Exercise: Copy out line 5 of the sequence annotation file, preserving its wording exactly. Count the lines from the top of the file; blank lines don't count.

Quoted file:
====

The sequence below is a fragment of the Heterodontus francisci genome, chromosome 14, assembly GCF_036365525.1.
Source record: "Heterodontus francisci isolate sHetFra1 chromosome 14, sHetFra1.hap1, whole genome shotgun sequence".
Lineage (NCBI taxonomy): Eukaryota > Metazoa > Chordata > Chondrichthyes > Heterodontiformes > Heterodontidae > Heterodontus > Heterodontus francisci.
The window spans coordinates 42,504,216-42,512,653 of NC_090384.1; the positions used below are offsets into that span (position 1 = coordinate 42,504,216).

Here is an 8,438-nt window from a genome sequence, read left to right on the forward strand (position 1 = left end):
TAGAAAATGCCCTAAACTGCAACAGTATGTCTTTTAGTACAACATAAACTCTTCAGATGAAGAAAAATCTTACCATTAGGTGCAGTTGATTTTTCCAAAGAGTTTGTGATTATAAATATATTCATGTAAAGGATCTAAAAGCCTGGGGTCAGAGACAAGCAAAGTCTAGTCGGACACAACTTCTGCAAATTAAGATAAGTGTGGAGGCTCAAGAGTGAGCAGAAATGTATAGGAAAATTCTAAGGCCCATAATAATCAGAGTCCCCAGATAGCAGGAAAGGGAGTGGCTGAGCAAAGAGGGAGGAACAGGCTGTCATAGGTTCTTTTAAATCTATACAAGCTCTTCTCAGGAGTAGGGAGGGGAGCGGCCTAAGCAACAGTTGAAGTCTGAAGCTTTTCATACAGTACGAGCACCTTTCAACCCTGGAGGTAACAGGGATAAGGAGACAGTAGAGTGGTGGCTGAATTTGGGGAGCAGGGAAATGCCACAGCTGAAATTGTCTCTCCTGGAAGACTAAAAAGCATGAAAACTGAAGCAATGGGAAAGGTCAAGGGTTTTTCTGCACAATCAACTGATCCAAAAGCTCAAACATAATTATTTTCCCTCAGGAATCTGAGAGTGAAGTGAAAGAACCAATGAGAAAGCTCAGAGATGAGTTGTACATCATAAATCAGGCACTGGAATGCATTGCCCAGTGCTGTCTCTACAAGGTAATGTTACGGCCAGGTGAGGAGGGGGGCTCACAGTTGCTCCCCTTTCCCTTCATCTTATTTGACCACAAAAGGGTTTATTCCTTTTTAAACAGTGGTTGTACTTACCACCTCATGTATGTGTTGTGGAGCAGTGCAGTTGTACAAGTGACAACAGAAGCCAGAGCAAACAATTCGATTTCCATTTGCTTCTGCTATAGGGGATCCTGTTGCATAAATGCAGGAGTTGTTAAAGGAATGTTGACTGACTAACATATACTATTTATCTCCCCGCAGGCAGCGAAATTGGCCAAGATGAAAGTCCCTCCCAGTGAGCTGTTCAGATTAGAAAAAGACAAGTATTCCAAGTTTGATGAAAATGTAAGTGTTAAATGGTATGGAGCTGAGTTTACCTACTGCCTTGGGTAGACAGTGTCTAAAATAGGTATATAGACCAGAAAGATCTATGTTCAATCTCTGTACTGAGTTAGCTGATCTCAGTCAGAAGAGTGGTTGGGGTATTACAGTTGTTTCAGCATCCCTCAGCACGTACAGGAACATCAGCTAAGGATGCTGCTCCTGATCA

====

Here is an 8,438-nt window from a genome sequence, read left to right on the forward strand (position 1 = left end):